The investment company is reported as having already purchased property in the town. Guðmundur stated, “We want to have a thriving cultural and business life here […] There is so much history here. We are polishing the future plans, and we hope to start building soon.”

Several members of Info Capital’s management have roots in the community as well, such as Reynir Grétarsson, owner and chairman of the board. Considered “an old local,” Guðmundur stated in the interview that it was a natural choice for them to work with a community they already have such a connection to.

More Overnight Stays Booked This June Than Pre-Pandemic

Icelandair Marina Hotel

Foreign tourists booked 405,000 overnight stays in Icelandic hotels in June 2022, which is an increase of 6%, or roughly 23,000 more stays than were booked in June 2019, before the COVID-19 pandemic. Túristi reports that there was also a jump in hotel bookings among Icelanders, with just over 91,000 overnight stays booked in June 2022, as compared to 38,000 in June 2019.

These were among the findings in a new report issued by Statistics Iceland on Friday.

Americans have had by far the most overnight bookings in Iceland over the years: 127,163 in 2019 up to 140,651 in 2022, for an increase of 11% between the years. Icelanders had the second most overnight bookings in June 2022, or 91,388 to be exact. Percentage-wise, this is the most significant increase by nationality since the pre-pandemic years. Germans had the third most bookings by total in June 2022: 58,453, or a 27% increase from the 46,170 overnight stays they booked in June 2019. In terms of percentage increases, however, Italians had the next highest increase in overnight June bookings after Icelanders: 11,728 in June 2022, or an increase of 89% from 6,200 in June 2019.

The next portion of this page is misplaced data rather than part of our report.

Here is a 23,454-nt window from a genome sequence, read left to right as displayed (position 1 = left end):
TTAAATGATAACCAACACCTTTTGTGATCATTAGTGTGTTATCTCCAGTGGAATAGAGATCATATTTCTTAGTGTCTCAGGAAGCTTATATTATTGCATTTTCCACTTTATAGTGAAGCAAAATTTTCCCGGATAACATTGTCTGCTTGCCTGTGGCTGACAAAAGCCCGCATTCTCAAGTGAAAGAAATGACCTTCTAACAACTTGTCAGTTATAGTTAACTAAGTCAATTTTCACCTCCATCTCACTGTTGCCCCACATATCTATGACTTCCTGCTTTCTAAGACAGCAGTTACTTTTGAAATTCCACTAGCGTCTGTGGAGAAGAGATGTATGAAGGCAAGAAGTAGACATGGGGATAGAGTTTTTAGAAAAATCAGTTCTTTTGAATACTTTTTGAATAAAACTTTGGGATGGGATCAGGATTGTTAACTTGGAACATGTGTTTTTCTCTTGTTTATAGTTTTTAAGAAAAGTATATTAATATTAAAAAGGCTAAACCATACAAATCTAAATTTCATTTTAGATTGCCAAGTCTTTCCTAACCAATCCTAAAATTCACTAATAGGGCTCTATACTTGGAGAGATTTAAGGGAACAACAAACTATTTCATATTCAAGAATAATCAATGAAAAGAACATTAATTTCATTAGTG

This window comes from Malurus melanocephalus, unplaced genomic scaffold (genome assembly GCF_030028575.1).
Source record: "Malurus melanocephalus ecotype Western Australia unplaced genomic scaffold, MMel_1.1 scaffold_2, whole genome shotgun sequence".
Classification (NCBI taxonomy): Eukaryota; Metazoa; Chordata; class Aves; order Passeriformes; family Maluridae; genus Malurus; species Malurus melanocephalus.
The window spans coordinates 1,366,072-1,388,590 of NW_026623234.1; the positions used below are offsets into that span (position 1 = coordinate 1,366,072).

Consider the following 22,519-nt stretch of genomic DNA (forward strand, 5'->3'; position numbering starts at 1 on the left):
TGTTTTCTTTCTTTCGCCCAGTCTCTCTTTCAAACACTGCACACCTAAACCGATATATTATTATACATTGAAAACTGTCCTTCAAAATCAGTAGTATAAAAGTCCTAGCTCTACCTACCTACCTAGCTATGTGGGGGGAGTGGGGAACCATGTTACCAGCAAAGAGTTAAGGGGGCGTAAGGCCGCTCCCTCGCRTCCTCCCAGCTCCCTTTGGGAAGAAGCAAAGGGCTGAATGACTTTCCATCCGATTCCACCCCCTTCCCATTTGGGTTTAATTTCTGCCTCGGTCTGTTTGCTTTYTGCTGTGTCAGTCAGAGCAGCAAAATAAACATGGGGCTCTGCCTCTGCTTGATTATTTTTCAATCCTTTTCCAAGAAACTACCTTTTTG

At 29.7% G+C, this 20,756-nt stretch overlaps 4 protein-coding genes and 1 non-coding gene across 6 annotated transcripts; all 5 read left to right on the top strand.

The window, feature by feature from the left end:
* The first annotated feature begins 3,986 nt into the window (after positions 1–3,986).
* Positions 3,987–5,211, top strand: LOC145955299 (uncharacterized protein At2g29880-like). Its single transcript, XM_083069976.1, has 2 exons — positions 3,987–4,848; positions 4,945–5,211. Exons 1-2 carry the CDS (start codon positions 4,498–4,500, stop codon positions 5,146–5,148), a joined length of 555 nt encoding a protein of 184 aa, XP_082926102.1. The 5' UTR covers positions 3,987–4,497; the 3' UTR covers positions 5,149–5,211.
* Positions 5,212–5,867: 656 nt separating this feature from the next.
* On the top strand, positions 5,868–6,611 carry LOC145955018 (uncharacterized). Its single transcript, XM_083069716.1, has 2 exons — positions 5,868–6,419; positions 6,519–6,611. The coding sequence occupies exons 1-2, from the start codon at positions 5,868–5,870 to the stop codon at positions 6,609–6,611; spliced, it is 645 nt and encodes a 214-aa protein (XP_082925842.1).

The new figures show that between June of this year and last year, 2021, occupancy rates around Iceland went up from 40% to 78.8%. Regionally, the biggest jump in hotel bookings was, unsurprisingly, in the capital region, with 5,400 hotel rooms booked in 2022 versus 3,277 in 2021. The second largest increase was seen in the Southwest: 1,017 in 2022, up from 880 in 2021. East Iceland has seen the least change in overnight stays in the last year, with only two more overnight stays booked in 2022 (441) than in 2021 (439).

Take a look at a summary of Statistics Iceland’s new overnight stay data on their website, in English, here.

Sharp Rise In Demand and Price of Hotel Accomodation

Icelandair Marina Hotel

The Statistics Office of Iceland reports that overnight stays in Icelandic hotels have nearly tripled since the same time in the previous year.

The primary driver of this increased demand came from the tourism industry, with tourists making up some 79% of overnight stays. The largest increase has been recorded in the capital region.

Increased prices have accompanied the increased demand for accommodation. In a recent article in Fréttablaðið, Icelandic traveller Þorsteinn Gunnarsson stated that just a three-night stay in Akureyri would have cost him some ISK 263,000 ($1,974 / €1,888). Þorsteinn claims that these prices raise questions of ethics and greed, and he regrets that Icelanders cannot tour their own country, choosing instead to vacation in Tenerife, for example.

Snorri Pétur Eggertson, managing director of Kea Hotel’s sales and marketing division, did not dispute Þorsteinn’s claims but attributed the rise in price to the global pandemic, supply chain shocks, inflation, and increased numbers in tourism.

According to the Statistics Office, there were already 558,000 overnight stays in Iceland in May, with more projected for the coming summer months.